In many ways, Fathom is like a start-up, one that will “disrupt” the travel industry by making those kinds of moments possible for so many people. What do you think the possibilities are with this new initiative?

Well, I'm one of those crazy people who believes anything is possible. And for me personally, I find my own learning and growth and development have often come through travel experiences. Fathom, in some ways, is not really about Fathom—it's about this idea of unleashing human potential on the world and harnessing and leveraging the assets we have individually and corporately. I think much of the world really struggles to understand what their unique role is in the universe. My hope is that for other travelers, we provide that avenue within Fathom, helping people go through an experience and a process on-board through impact programming that really allows them to discover what burns inside them, what keeps them up at night, where their passion really lies.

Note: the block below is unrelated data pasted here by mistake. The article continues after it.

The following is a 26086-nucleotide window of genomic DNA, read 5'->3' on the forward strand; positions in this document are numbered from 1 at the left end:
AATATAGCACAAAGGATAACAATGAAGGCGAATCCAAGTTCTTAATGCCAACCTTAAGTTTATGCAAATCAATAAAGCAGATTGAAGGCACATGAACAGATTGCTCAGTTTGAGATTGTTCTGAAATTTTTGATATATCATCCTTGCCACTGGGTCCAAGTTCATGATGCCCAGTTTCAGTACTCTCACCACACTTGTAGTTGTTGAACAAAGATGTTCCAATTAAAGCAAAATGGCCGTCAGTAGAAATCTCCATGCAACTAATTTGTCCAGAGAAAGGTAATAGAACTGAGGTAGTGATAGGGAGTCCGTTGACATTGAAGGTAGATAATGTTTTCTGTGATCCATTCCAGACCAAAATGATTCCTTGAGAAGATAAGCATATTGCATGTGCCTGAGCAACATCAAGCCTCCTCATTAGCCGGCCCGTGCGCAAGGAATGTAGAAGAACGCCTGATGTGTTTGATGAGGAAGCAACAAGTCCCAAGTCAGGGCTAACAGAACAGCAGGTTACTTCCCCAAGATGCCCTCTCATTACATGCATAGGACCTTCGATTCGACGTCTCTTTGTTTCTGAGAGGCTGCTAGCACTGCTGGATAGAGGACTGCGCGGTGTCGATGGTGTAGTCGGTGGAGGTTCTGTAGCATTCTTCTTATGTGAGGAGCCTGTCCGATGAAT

Tara Russell with a student in the Dominican Republic

For me, I can deeply empathize with the needs of children globally because I'm a mother and I have my own kids. Also business, for me, has been such a powerful vehicle of transformation. I'm very passionate about economic development, about micro-entrepreneurism, and about helping small businesses globally. I think when families are in need and live in poverty—whether they have health issues, education issues, medical issues, emotional issues, spiritual issues—usually financial insecurity is the root of the great majority of social ill. So if you can solve for that—bringing people from financial dependence into independence through job opportunities, training opportunities, small business opportunities—usually, from my experience, you're able to radically alter all those other dimensions. Which is why Fathom is doing so much on-the-ground work with local small businesses and entrepreneurs globally.

So on an individual level, we’re going to help unleash people’s purpose. On a mass scale, we're doing something radical in this industry—not just the cruise industry, but across travel and far beyond.

Fathom travelers dig in, planting vegetation to prevent soil erosion.

What do you mean by that?

The travel industry is scratching their head, going, "Wow. This is a pretty significant bet in terms of Carnival Corporation’s really being willing to go after a very different type of traveler through a lens that is impact-driven."